After graduating from the University of Florida, Joshua Minchin married his high school debate partner and moved with her to Hong Kong, where she was a Fulbright Scholar. Joshua taught public speaking to business students at Hang Seng University, and both worked hard to learn to speak Cantonese.
When the couple returned to the United States, they settled in Nashville, where Joshua worked for a refugee resettlement nonprofit. He chose Vanderbilt for law school because of its academic rigor and collegial environment. “When I attended Admitted Students Day, I instantly felt at home and knew I wanted to attend Vanderbilt Law,” he said. “I was drawn to Vanderbilt’s international law classes, especially those taught by Professors [Ingrid] Wuerth and [Michael] Newton, and I was also interested in the refugee law course.”
As a 2L, Joshua joined the staff of the Vanderbilt Journal of Transnational Law, and he served as its editor in chief his 3L year. “Managing our 60-plus member journal staff was an incredible learning and growing experience,” he said. “I got to interface with scholars from around the world to publish five issues.”
He was also a student member of the RISE Reentry Court, a program led by Chief Judge Waverly Crenshaw ’81 (BA’78) that brings together federal judges, public defenders, prosecutors and community volunteers to help formerly incarcerated individuals rejoin the community. Joshua also completed internships with the Federal Public Defender’s Office, the Tennessee Attorney General’s Office, and two federal judges, Chief Judge Karon O. Bowdre of the Northern District of Alabama and Magistrate Judge Alistair Newbern of the Middle District of Tennessee. “These experiences helped to grow and shape my understanding of the law, and I had the opportunity to draft numerous opinions and sharpen my research and writing skills,” he said.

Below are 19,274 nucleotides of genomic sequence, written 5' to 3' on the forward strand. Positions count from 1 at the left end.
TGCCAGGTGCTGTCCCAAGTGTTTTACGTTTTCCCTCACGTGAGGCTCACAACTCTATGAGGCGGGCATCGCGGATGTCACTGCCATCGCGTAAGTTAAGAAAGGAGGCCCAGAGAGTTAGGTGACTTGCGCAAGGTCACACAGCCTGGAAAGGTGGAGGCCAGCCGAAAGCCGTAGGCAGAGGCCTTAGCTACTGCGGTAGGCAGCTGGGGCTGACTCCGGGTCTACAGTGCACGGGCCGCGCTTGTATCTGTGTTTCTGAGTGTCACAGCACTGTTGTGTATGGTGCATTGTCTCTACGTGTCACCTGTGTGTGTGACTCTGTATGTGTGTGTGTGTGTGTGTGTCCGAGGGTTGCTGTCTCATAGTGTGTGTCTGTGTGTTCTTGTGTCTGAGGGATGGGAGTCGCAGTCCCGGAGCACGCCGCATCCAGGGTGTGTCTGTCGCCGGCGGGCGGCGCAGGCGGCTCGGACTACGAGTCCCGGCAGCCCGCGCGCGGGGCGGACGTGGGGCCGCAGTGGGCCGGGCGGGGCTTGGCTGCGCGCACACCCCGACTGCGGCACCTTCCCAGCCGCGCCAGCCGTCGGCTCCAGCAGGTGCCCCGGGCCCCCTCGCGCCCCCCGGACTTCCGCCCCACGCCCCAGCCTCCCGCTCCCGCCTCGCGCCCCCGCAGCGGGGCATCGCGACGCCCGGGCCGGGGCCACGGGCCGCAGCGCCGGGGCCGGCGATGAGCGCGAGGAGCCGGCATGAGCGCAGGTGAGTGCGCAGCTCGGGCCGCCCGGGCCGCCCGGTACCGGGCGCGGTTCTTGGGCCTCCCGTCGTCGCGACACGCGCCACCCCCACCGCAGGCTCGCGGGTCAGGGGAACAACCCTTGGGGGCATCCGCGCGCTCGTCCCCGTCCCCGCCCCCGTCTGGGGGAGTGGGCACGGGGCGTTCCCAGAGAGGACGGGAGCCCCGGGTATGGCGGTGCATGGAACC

Joshua was an octo-finalist in the annual Bass Berry & Sims Moot Court Competition and served on the Moot Court Board. He also worked as a Legal Research and Writing teaching assistant and as a research assistant for Professor Karla McKanders, who directs the Immigration Practice Clinic. He believes these experiences helped him secure a clerkship with Judge Gregory Van Tatenhove of the Eastern District of Kentucky after graduation. “My experience at Vanderbilt was nothing short of stellar,” he said.
Joshua is thankful for the opportunities he had to collaborate with his classmates and to learn under such an incredible faculty at Vanderbilt Law School. “Members of my class will go on to become prosecutors, public defenders, government officials, professors, judges, partners at law firms, diplomats and more. The law really is an incredible and varied profession, and I’m grateful to be part of it.”